It’s one more random than 10!
It’s too bad I don’t have Mudhoney’s “Touch Me, I’m Sick,” because I have been touched by sickness. Hopefully it’s not my lycanthropy flaring up again. The hairballs are the worst.
1) “You,” Radiohead. From their first album, the one with “Creep.” They thankfully managed to avoid the career buzzsaw of the MTV Buzz Bin. This song gets by more on execution than originality, but it’s still a good bit of grungy Brit Pop—Blur with more distortion.
2) “Tired Eyes,” Neil Young. While my steel guitar gently weeps. Addiction, loss, hopelessness...these are the nucleotides which make up the DNA of great Neil Young songs.
3) “Resist,” Rush. We finally meet, old friend. Given the amount of Rush I have on my iPod, it’s surprising it took this long. I have been a hopeless Rush fan since 1981. That’s 26 years to hear a lot of jokes about being a hopeless Rush fan, like this: A couple years ago, I made the trek to Virginia to see them on the 30th anniversary tour with my best friend from junior high. While there, my brother left this voice mail for me on my cell: Hey, Brando, hope you guys are having a good time at the Rush concert. Are you going to the D&D convention afterward, or the Star Trek one?
4) “Army Dreamers,” Kate Bush. The combination of her sprightly voice and lyrics about young soldiers dying makes this song even more sad. It’s also a shame it’s become all too appropriate again.
5) “Outtasite (Outta Mind),” Wilco. An espresso shot of jangled Jeff Tweedy rock. But, once again, the parentheses rear their non-rocking head. If you’re trying to seem so rockin' that you deliberately misspell words in your song title, don't make part of that title an unessential clause. Either you just want to be Outtasite, or you want to be Outtasite and Outta Mind. Don't try to order your Outta Mind on the side, and set it on a parenthetical doily for good measure.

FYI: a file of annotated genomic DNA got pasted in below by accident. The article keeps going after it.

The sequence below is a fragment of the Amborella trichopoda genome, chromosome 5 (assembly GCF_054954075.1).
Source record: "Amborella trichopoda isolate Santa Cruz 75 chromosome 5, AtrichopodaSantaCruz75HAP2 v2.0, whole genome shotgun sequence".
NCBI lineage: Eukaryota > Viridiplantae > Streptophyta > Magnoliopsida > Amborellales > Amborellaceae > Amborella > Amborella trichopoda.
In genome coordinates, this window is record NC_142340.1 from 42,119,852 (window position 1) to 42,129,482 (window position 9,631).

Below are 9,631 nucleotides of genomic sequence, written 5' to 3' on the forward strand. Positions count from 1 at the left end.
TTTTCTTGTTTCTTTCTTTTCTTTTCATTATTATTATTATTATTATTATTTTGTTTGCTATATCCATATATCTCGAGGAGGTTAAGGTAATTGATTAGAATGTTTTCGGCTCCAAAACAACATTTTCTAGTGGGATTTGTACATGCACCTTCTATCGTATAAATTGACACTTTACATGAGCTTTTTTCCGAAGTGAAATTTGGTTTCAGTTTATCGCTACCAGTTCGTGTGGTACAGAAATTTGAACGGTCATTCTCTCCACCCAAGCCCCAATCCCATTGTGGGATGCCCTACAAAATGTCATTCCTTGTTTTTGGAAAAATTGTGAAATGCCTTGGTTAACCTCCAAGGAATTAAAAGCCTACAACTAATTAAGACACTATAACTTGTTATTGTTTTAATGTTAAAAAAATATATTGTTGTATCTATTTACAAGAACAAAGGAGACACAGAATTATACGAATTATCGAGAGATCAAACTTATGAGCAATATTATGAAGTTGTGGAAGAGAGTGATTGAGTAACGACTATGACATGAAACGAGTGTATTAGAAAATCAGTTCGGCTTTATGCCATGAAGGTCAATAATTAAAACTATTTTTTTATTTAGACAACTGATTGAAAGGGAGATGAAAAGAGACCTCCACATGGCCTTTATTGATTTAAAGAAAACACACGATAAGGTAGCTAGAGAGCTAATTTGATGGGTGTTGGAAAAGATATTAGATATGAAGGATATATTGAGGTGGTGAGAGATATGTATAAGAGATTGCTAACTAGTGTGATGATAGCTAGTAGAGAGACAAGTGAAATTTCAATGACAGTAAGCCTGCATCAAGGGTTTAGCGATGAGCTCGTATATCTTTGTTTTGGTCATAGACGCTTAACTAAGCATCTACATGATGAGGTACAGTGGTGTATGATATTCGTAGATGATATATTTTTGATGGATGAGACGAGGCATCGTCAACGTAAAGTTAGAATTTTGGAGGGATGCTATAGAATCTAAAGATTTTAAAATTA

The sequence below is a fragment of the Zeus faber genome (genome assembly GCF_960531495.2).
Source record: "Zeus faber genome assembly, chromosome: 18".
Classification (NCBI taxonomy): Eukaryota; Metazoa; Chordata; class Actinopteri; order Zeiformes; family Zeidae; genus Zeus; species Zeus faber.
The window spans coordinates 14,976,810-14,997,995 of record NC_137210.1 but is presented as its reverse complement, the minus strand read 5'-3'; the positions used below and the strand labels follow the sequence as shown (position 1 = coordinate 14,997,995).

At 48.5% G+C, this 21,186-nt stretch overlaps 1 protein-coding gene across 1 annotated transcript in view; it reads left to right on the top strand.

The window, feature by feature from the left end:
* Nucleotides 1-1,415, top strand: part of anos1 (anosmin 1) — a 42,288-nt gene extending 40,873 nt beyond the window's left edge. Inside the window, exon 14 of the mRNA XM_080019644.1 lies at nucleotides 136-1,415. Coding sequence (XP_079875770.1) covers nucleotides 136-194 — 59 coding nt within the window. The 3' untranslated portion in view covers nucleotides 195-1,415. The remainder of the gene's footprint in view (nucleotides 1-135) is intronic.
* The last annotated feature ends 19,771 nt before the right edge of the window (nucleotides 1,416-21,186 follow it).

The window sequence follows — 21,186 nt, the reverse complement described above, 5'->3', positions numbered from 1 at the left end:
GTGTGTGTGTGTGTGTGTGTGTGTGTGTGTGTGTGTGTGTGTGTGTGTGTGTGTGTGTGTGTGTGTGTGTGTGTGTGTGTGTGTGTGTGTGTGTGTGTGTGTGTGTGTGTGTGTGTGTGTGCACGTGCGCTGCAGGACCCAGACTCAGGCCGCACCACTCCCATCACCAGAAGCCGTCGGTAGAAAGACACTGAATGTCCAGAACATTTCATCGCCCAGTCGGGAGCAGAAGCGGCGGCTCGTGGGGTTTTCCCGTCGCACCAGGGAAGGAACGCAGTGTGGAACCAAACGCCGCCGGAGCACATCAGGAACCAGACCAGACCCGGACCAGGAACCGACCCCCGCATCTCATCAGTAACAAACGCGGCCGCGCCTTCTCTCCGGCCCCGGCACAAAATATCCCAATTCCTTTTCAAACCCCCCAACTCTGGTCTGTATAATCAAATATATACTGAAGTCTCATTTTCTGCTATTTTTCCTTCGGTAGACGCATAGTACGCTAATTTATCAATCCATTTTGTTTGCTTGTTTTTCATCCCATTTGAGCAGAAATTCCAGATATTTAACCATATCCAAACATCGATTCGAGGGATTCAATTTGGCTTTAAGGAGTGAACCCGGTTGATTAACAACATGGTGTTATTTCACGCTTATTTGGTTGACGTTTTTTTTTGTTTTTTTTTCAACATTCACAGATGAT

6) “That Teenage Feeling,” Neko Case. She’s such a great singer that when I say she's got a great set of lungs, I’m talking about her actual lungs. And God knows I’m holding onto that teenage feeling (see dork, Rush).
7) “Lovers of Today,” Pretenders. This is from their first album, one of the best debuts ever recorded. They never really approached this level again, at least not for a whole album. Is it terrible to live under the shadow of a great first work? Or is it terrific to make something so great that it casts a large shadow, even if you never get out from under it? I lean toward the latter.
8) “Black Eye,” Uncle Tupelo. More Tweedy, back when he could still ask Jay Farrar to pass the salt without writing a song called, “The Salt Has Been Passed,” about how they can no longer share the same shaker without getting their lawyers involved.
9) “Found Out About You,” Gin Blossoms. They were played to death, but I still love this song and “Hey Jealousy.” I’m a sucker for songs that hit that sweet combination of bright music and sad lyrics.
10) “Midnight Rambler,” The Rolling Stones. There’s a wonderfully dingy sheen to the sound here, as if they recorded it in the dirtiest toilet in Scotland, with the harmonica player sitting in the stall. It has the flow of a cocaine bender, where they speed up, slow way down, and speed up again after another line. Probably not that far from the recording process. How is it that all of them save Brian Jones are still alive?
11) “She’s Coming (Over Tonight),” The Mr. T Experience. The Rock Parentheses Corollary: they are okay if the parenthetical phrase completes a joke or pun. The Mr. T Experience are worth listening to for the lyrics alone—one of their songs is called, “Even Hitler Had a Girlfriend.” In fact, they’re the perfect Official House Band of Circle Jerk at the Square Dance. They mine the same themes over and over. They’re pretty sloppy. And they seem destined for obscurity. But they try their damnedest to make you smile.